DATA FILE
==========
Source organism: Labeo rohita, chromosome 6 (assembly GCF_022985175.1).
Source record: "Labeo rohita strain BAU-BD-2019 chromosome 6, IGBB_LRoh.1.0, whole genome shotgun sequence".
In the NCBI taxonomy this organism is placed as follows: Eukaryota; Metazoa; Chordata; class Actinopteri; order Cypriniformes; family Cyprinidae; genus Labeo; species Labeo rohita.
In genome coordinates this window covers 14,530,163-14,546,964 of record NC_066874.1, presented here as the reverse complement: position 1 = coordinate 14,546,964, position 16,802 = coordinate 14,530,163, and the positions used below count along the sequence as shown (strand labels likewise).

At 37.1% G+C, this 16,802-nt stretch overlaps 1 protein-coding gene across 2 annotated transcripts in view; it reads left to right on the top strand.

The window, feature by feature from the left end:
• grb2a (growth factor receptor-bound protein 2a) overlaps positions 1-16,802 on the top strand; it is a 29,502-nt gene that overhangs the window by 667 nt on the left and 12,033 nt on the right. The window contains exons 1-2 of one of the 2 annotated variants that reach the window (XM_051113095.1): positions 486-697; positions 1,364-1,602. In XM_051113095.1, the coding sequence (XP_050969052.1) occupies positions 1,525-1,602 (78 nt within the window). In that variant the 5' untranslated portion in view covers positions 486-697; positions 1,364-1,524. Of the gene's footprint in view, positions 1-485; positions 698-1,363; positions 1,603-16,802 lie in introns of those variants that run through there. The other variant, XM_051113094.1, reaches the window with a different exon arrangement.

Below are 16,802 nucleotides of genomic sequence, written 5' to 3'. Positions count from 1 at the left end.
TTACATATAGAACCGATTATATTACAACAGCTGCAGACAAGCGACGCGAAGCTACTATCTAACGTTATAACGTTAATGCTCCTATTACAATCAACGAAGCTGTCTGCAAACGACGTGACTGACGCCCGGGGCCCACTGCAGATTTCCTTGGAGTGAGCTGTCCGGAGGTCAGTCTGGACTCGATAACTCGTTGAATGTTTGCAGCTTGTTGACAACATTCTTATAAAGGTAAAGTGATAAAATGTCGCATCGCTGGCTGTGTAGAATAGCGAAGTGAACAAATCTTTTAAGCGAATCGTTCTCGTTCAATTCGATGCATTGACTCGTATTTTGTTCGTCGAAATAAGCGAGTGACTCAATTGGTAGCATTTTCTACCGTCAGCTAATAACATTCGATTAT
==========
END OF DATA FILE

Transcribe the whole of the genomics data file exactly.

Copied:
Source organism: Labeo rohita, chromosome 6 (assembly GCF_022985175.1).
Source record: "Labeo rohita strain BAU-BD-2019 chromosome 6, IGBB_LRoh.1.0, whole genome shotgun sequence".
In the NCBI taxonomy this organism is placed as follows: Eukaryota; Metazoa; Chordata; class Actinopteri; order Cypriniformes; family Cyprinidae; genus Labeo; species Labeo rohita.
In genome coordinates this window covers 14,530,163-14,546,964 of record NC_066874.1, presented here as the reverse complement: position 1 = coordinate 14,546,964, position 16,802 = coordinate 14,530,163, and the positions used below count along the sequence as shown (strand labels likewise).

At 37.1% G+C, this 16,802-nt stretch overlaps 1 protein-coding gene across 2 annotated transcripts in view; it reads left to right on the top strand.

The window, feature by feature from the left end:
• grb2a (growth factor receptor-bound protein 2a) overlaps positions 1-16,802 on the top strand; it is a 29,502-nt gene that overhangs the window by 667 nt on the left and 12,033 nt on the right. The window contains exons 1-2 of one of the 2 annotated variants that reach the window (XM_051113095.1): positions 486-697; positions 1,364-1,602. In XM_051113095.1, the coding sequence (XP_050969052.1) occupies positions 1,525-1,602 (78 nt within the window). In that variant the 5' untranslated portion in view covers positions 486-697; positions 1,364-1,524. Of the gene's footprint in view, positions 1-485; positions 698-1,363; positions 1,603-16,802 lie in introns of those variants that run through there. The other variant, XM_051113094.1, reaches the window with a different exon arrangement.

Below are 16,802 nucleotides of genomic sequence, written 5' to 3'. Positions count from 1 at the left end.
TTACATATAGAACCGATTATATTACAACAGCTGCAGACAAGCGACGCGAAGCTACTATCTAACGTTATAACGTTAATGCTCCTATTACAATCAACGAAGCTGTCTGCAAACGACGTGACTGACGCCCGGGGCCCACTGCAGATTTCCTTGGAGTGAGCTGTCCGGAGGTCAGTCTGGACTCGATAACTCGTTGAATGTTTGCAGCTTGTTGACAACATTCTTATAAAGGTAAAGTGATAAAATGTCGCATCGCTGGCTGTGTAGAATAGCGAAGTGAACAAATCTTTTAAGCGAATCGTTCTCGTTCAATTCGATGCATTGACTCGTATTTTGTTCGTCGAAATAAGCGAGTGACTCAATTGGTAGCATTTTCTACCGTCAGCTAATAACATTCGATTAT